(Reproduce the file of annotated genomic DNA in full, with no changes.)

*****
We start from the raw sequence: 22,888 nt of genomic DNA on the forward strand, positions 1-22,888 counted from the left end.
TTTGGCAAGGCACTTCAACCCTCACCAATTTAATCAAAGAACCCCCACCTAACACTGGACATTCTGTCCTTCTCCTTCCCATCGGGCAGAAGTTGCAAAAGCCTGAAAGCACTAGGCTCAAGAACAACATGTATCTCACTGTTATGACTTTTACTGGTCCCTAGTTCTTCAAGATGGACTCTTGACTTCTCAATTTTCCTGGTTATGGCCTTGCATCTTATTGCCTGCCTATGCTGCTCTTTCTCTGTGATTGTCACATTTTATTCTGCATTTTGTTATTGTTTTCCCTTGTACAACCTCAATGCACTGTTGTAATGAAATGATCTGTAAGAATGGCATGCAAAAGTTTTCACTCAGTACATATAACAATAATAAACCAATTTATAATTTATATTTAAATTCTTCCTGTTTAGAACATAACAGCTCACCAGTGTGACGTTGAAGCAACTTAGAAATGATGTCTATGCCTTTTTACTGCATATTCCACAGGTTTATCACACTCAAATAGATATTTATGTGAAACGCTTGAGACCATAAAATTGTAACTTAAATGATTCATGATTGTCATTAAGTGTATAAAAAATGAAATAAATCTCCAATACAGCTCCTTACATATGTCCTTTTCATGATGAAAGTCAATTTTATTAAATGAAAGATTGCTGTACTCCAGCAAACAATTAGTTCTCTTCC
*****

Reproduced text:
We start from the raw sequence: 22,888 nt of genomic DNA on the forward strand, positions 1-22,888 counted from the left end.
TTTGGCAAGGCACTTCAACCCTCACCAATTTAATCAAAGAACCCCCACCTAACACTGGACATTCTGTCCTTCTCCTTCCCATCGGGCAGAAGTTGCAAAAGCCTGAAAGCACTAGGCTCAAGAACAACATGTATCTCACTGTTATGACTTTTACTGGTCCCTAGTTCTTCAAGATGGACTCTTGACTTCTCAATTTTCCTGGTTATGGCCTTGCATCTTATTGCCTGCCTATGCTGCTCTTTCTCTGTGATTGTCACATTTTATTCTGCATTTTGTTATTGTTTTCCCTTGTACAACCTCAATGCACTGTTGTAATGAAATGATCTGTAAGAATGGCATGCAAAAGTTTTCACTCAGTACATATAACAATAATAAACCAATTTATAATTTATATTTAAATTCTTCCTGTTTAGAACATAACAGCTCACCAGTGTGACGTTGAAGCAACTTAGAAATGATGTCTATGCCTTTTTACTGCATATTCCACAGGTTTATCACACTCAAATAGATATTTATGTGAAACGCTTGAGACCATAAAATTGTAACTTAAATGATTCATGATTGTCATTAAGTGTATAAAAAATGAAATAAATCTCCAATACAGCTCCTTACATATGTCCTTTTCATGATGAAAGTCAATTTTATTAAATGAAAGATTGCTGTACTCCAGCAAACAATTAGTTCTCTTCC